Fukushima Reactors Are a "Ticking Time Bomb," Japanese Govt in Denial
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AMY GOODMAN: Should people be concerned about any food that says "From Japan"?
DR. MICHIO KAKU: Not from Japan. But remember, in the area, the sea, we’re talking about levels that are millions of times beyond legal levels found right there. However, as you start to get out further, radiation levels drop rather considerably.
AMY GOODMAN: I wanted to talk about policy in this country. I mean, we are now seeing happening in Japan this horrific event. Japan was the target of the dawn of the Nuclear Age, right?
DR. MICHIO KAKU: Mm-hmm.
AMY GOODMAN: The U.S. dropping of the atomic bombs on Hiroshima, Nagasaki. Your own family mirrors the history of the Nuclear Age. Can you talk just briefly about that, before we talk about current U.S. policy?
DR. MICHIO KAKU: Yeah, first of all, I have relatives in Tokyo, and they’re wondering about evacuation. In fact, some of my relatives have already evacuated from Tokyo. They have little children. And radiation has already appeared in the drinking water in Tokyo. And so, people are wondering, you know, especially for young children, for pregnant women, should they leave. People are voting with their feet now. A lot of people are voluntarily evacuating from Tokyo, because they simply don’t believe the statements of the utility, which have consistently lowballed all the estimates of radiation damage.
AMY GOODMAN: And, though, in the past, in terms of your own family’s history, your parents, being interned in the Japanese American internment camps?
DR. MICHIO KAKU: That’s right. In California, my parents were interned in the relocation camps from 1942 to 1946, four years where they were put essentially behind barbed wire and machine guns, under the supervision of the United States military.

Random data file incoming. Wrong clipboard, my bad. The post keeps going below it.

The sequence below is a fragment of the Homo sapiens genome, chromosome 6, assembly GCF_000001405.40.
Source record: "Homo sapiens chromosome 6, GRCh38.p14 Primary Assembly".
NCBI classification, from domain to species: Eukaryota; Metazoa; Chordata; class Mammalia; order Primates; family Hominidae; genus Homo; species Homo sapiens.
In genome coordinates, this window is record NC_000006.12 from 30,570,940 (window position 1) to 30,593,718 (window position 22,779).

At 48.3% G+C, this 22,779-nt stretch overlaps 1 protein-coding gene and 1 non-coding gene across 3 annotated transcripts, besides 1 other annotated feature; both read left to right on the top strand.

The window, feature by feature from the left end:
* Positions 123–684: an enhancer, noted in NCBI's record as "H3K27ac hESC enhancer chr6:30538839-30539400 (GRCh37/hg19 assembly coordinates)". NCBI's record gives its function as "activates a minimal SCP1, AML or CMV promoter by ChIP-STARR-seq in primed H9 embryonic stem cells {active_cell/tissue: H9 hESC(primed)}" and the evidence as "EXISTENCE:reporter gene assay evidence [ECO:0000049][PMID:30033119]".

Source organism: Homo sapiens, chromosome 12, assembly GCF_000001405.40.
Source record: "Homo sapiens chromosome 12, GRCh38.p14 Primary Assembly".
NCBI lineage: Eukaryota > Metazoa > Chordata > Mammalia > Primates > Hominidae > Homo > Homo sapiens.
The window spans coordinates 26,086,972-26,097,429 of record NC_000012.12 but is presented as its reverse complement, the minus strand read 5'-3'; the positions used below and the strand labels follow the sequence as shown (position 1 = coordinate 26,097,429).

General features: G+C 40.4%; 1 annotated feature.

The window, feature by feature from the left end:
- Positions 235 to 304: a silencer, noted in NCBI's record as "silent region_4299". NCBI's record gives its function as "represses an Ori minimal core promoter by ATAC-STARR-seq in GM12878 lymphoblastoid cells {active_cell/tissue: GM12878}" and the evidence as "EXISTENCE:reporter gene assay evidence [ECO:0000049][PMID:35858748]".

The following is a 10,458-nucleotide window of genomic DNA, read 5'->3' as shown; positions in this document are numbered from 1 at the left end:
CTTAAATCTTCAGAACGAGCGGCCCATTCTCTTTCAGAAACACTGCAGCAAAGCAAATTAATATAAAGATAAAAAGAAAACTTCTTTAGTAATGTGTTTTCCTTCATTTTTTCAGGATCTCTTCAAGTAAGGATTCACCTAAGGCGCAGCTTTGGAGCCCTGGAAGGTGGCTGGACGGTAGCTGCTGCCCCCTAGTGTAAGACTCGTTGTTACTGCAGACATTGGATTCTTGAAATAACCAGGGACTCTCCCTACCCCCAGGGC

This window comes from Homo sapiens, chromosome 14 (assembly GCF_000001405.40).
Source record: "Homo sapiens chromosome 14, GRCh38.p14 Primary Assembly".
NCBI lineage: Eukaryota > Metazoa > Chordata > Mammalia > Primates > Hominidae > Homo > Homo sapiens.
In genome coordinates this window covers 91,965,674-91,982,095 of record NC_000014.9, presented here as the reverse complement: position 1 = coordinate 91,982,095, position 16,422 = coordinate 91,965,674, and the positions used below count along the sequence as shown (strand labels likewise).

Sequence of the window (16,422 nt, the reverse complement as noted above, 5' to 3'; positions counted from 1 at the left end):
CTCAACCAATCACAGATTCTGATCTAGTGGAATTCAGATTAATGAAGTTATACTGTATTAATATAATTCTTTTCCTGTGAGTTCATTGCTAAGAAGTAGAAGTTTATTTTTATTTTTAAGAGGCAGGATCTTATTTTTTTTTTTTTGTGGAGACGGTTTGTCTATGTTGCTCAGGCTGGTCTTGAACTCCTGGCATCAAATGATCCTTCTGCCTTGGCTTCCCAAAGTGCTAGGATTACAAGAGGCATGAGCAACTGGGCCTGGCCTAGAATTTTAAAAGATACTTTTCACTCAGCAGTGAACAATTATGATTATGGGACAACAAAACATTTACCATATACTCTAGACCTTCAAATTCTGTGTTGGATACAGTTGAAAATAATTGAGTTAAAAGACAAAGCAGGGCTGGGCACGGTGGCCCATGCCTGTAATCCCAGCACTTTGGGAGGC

AMY GOODMAN: And yet, you became a nuclear physicist, interestingly enough, and you worked with the people who made the atomic bombs that were dropped on Japan.
DR. MICHIO KAKU: Yeah. In fact, my high school adviser was Edward Teller, the father of the hydrogen bomb. And he arranged for me to get a scholarship to Harvard, in fact, and that began my career as a nuclear scientist. And Edward Teller, of course, wanted me to work on the Star Wars program. He put a lot of pressure and said, "Look, we’ll give you fellowships, scholarships. Go to Los Alamos National Laboratory, Livermore National Laboratory. Design hydrogen bombs." But I said no. I said, "I cannot see my expertise being used to advance the cause of war."
AMY GOODMAN: And you’ve been very outspoken when it comes to nuclear power in the United States. This, of course, has raised major issues about nuclear power plants around the world, many countries saying they’re not moving forward. President Obama is taking the opposite position. He really is very much the nuclear renaissance man. He is talking about a nuclear renaissance and has not backed off, in fact reiterated, saying this will not stop us from building the first nuclear power plants in, what, decades.
DR. MICHIO KAKU: Well, there’s something called a Faustian bargain. Faust was this mythical figure who sold his soul to the devil for unlimited power. Now, the Japanese government has thrown the dice with a Faustian bargain. Japan has very little fossil fuel reserves, no hydroelectric power to speak of, and so they went nuclear. However, in the United States, we’re now poised, at this key juncture in history, where the government has to decide whether to go to the next generation of reactors. These are the so-called gas-cooled pebble bed reactors, which are safer than the current design, but they still melt down. The proponents of this new renaissance say that you can go out to dinner and basically have a leisurely conversation even as your reactor melts down. But it still melts. That’s the bottom line.